Validating Domains and Plans for Temporal Planning via Encoding into Infinite-State Linear Temporal Logic

AAAI Conferences

Temporal planning is an active research area of Artificial Intelligence because of its many applications ranging from roboticsto logistics and beyond. Traditionally, authors focused on theautomatic synthesis of plans given a formal representation of thedomain and of the problem. However, the effectiveness of suchtechniques is limited by the complexity of the modeling phase: it ishard to produce a correct model for the planning problem at hand. In this paper, we present a technique to simplify the creation ofcorrect models by leveraging formal-verification tools for automaticvalidation. We start by using the ANML language, a very expressivelanguage for temporal planning problems that has been recentlypresented. We chose ANML because of its usability andreadability. Then, we present a sound-and-complete, formal encodingof the language into Linear Temporal Logic over predicates withinfinite-state variables. Thanks to this reduction, we enable theformal verification of several relevant properties over the planningproblem, providing useful feedback to the modeler.


Unsolvability Certificates for Classical Planning

AAAI Conferences

The plans that planning systems generate for solvable planning tasks are routinely verified by independent validation tools. For unsolvable planning tasks, no such validation capabilities currently exist. We describe a family of certificates of unsolvability for classical planning tasks that can be efficiently verified and are sufficiently general for a wide range of planning approaches including heuristic search with delete relaxation, critical-path, pattern database and linear merge-and-shrink heuristics, symbolic search with binary decision diagrams, and the Trapper algorithm for detecting dead ends. We also augmented a classical planning system with the ability to emit certificates of unsolvability and implemented a planner-independent certificate validation tool. Experiments show that the overhead for producing such certificates is tolerable and that their validation is practically feasible.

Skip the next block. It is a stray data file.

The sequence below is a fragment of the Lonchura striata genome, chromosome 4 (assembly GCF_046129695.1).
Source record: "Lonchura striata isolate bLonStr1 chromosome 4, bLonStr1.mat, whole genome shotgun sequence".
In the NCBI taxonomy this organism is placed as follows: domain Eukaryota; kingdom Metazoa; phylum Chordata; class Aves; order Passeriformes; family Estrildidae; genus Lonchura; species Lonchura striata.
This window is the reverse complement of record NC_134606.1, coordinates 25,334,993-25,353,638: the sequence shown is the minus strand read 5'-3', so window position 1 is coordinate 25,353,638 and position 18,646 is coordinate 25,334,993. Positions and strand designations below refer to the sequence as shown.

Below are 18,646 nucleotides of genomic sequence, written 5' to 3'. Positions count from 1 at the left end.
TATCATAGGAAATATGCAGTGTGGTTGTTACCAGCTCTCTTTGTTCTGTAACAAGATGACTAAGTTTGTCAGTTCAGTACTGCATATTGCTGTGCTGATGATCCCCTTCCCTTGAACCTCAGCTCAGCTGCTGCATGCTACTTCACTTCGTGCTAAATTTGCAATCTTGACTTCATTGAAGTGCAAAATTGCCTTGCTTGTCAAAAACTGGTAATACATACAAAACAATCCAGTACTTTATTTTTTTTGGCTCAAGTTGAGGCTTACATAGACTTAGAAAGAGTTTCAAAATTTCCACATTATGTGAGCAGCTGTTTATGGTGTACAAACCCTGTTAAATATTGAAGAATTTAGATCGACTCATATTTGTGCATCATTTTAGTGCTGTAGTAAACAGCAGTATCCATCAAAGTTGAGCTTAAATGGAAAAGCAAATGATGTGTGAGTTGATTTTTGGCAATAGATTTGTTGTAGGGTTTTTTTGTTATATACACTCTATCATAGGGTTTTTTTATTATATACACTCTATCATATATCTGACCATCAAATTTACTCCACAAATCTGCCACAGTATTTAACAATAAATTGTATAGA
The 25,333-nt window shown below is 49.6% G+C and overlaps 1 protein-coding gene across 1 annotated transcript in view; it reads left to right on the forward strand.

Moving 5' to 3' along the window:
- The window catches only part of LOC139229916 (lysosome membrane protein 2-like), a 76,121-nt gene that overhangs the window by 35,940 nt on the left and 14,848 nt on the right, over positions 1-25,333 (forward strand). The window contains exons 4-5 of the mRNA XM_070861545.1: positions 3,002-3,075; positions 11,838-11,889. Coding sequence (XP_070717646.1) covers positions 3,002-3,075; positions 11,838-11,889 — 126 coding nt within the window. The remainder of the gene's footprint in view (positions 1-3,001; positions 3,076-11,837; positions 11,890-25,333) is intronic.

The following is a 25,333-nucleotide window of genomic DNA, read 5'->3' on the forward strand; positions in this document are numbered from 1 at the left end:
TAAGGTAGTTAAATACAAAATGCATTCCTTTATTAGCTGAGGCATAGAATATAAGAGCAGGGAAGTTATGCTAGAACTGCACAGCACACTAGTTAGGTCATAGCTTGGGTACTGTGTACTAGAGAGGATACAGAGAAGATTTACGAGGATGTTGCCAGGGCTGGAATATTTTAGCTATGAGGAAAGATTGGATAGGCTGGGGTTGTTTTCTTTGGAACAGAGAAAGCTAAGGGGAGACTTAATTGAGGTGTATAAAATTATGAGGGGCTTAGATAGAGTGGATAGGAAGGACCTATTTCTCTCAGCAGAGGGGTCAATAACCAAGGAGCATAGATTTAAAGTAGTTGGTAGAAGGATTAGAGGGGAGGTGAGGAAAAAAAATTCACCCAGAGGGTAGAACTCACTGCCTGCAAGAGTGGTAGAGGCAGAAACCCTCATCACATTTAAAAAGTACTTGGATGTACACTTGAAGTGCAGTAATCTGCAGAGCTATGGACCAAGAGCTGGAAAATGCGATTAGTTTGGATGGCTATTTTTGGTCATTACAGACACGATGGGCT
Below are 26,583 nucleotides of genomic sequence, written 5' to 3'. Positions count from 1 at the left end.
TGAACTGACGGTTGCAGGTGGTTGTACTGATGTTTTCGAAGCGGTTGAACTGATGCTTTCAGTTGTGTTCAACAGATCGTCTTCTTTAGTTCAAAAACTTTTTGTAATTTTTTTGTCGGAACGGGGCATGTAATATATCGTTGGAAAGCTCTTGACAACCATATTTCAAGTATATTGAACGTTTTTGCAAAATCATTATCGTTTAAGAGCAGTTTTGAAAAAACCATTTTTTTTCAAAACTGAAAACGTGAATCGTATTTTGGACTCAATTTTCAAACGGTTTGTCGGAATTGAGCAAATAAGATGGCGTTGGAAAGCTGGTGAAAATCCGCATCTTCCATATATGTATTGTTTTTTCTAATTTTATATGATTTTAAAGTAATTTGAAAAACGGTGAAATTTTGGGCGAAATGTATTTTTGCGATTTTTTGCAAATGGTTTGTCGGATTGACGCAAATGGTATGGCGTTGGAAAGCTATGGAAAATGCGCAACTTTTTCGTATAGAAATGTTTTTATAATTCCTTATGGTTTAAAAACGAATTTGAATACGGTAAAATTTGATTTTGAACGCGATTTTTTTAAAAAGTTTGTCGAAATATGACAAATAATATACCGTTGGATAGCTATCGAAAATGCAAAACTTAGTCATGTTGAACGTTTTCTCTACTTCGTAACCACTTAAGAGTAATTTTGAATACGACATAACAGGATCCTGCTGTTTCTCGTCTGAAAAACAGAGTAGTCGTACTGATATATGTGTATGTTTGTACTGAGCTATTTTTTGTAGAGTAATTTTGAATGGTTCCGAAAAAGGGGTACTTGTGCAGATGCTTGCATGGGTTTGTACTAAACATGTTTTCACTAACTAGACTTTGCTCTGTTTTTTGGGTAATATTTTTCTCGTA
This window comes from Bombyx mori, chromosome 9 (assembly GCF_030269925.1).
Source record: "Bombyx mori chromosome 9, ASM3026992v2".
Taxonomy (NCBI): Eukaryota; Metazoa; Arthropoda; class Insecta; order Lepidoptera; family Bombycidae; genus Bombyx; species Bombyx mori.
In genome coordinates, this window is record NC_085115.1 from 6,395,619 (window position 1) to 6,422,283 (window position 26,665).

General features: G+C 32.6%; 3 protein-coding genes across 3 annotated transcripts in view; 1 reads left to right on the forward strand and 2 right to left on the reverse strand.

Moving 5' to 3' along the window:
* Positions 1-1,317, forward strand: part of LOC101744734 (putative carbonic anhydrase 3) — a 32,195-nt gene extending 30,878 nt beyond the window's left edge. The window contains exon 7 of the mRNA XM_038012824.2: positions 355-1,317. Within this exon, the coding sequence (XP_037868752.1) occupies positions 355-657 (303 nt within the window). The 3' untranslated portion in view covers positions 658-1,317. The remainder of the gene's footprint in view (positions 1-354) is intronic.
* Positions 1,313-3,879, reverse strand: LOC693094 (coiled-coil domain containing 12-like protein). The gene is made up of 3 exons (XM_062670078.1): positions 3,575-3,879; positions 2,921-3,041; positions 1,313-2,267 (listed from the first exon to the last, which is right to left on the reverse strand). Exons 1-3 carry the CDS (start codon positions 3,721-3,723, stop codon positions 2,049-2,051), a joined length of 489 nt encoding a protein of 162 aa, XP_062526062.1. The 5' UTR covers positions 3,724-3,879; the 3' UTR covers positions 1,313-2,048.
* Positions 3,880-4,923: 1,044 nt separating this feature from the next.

AIPS 2000 Planning Competition: The Fifth International Conference on Artificial Intelligence Planning and Scheduling Systems

AI Magazine

The planning competition has become a regular part of the biennial Artificial Intelligence Planning and Scheduling (AIPS) conferences. The 2000 competition featured a much larger group of participants and a wide variety of different approaches to planning. Besides the dramatic increase in participation, the 2000 competition demonstrated that planning technology has taken a giant leap forward in performance since 1998. The 2000 competition featured planning systems that were orders of magnitude faster than the planners of just two years prior.